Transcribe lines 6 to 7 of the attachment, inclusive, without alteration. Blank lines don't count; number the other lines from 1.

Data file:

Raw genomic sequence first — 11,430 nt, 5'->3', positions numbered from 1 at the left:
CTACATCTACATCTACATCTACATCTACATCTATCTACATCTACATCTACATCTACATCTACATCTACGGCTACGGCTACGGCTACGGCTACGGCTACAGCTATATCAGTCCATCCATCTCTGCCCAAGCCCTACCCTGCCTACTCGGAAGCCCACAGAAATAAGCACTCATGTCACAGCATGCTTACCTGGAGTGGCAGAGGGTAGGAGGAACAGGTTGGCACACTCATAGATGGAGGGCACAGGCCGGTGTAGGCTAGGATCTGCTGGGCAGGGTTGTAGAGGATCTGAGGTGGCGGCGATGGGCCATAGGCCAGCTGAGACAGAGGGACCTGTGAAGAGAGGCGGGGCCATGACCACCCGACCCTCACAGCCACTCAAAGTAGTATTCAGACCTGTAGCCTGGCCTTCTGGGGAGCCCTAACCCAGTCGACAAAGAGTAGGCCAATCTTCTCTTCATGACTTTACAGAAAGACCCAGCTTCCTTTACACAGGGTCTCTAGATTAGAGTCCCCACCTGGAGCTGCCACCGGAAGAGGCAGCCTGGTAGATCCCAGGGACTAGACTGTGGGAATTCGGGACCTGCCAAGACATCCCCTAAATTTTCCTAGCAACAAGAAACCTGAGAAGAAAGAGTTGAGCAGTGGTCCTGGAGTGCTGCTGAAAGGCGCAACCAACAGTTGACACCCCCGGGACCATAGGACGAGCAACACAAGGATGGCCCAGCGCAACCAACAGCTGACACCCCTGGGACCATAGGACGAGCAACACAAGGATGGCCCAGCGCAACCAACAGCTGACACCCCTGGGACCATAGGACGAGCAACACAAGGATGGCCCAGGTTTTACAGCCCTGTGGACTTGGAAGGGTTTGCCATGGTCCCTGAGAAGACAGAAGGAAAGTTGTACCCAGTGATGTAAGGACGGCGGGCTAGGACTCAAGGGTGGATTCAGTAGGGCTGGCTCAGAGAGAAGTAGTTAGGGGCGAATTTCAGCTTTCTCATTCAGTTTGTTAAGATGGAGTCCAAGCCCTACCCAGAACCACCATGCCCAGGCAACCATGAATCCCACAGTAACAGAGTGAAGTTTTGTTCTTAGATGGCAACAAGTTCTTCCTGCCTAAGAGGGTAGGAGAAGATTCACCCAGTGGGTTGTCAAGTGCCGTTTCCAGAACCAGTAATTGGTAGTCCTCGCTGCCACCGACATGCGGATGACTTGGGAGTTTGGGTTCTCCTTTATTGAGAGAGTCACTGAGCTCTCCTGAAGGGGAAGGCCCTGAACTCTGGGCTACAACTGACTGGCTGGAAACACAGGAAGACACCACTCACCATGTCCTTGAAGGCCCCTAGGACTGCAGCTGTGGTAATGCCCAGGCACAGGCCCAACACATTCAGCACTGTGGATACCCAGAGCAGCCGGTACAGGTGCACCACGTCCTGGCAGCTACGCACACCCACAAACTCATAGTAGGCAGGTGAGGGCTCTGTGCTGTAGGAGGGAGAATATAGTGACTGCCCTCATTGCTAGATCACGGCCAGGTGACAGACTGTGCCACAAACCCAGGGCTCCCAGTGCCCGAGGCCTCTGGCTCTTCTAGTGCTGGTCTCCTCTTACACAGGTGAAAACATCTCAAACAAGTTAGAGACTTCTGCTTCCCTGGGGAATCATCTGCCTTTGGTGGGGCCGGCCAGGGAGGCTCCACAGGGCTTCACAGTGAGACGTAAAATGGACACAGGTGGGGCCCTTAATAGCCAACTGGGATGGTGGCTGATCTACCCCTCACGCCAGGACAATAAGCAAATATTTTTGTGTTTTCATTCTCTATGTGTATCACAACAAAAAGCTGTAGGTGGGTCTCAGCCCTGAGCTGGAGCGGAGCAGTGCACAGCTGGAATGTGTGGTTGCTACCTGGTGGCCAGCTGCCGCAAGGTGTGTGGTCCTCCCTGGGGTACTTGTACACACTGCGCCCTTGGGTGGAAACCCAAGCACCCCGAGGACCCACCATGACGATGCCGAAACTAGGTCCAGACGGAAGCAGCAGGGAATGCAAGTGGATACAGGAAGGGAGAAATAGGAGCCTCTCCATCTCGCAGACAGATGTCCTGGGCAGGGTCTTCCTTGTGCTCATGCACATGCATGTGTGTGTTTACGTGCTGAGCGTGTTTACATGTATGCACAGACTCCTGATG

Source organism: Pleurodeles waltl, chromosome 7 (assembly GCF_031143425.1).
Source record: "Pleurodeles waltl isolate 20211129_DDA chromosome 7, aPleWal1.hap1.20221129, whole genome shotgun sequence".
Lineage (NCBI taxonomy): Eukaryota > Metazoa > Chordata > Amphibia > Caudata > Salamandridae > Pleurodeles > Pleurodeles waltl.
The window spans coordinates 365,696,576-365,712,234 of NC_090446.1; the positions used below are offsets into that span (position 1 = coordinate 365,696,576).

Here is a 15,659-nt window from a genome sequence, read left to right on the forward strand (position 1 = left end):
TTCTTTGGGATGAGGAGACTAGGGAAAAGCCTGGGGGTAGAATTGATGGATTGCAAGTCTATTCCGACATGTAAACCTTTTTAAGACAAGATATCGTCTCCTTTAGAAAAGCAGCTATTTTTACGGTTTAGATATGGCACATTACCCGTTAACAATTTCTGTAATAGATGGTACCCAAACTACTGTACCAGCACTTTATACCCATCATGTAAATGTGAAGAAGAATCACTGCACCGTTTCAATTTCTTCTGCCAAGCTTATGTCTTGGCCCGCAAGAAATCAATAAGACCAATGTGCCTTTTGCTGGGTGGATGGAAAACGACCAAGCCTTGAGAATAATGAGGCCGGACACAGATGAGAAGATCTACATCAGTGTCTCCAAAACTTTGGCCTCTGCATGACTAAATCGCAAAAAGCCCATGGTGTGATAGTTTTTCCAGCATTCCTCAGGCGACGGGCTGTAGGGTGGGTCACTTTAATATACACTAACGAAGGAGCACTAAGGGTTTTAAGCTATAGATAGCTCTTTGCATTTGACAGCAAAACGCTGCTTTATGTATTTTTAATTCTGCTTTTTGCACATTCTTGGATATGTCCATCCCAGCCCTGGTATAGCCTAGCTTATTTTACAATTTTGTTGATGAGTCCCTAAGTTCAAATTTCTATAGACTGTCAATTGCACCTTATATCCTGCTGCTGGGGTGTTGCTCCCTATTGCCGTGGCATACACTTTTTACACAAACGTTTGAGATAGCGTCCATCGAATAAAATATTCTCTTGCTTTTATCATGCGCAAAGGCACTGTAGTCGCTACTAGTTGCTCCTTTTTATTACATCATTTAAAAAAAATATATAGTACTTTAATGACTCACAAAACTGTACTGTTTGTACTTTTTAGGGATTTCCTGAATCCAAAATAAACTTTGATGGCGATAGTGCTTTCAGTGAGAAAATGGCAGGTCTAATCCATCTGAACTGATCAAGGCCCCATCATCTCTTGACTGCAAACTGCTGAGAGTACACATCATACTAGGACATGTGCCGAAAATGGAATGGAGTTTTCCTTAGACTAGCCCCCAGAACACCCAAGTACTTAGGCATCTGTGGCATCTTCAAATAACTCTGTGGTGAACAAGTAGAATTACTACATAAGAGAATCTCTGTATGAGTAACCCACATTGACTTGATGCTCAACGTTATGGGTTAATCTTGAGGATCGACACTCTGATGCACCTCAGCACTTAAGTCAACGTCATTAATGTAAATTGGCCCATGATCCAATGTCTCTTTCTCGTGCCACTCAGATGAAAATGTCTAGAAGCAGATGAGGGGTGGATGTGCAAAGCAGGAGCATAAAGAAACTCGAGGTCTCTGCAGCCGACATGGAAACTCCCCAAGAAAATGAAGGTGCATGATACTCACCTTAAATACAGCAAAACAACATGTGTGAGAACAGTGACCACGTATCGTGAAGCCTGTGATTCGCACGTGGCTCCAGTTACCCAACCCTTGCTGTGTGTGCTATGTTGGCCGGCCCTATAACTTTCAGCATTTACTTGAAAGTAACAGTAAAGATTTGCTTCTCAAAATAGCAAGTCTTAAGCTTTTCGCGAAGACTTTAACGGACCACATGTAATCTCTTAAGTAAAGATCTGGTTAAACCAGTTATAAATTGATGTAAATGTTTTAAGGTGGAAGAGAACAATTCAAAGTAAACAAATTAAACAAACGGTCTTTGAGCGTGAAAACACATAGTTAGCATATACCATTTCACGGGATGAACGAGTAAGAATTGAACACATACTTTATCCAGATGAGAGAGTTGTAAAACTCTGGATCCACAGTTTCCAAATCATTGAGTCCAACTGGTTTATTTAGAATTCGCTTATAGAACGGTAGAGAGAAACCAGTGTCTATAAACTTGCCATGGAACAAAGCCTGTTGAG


The window spans coordinates 365,696,576-365,712,234 of NC_090446.1; the positions used below are offsets into that span (position 1 = coordinate 365,696,576).

Here is a 15,659-nt window from a genome sequence, read left to right on the forward strand (position 1 = left end):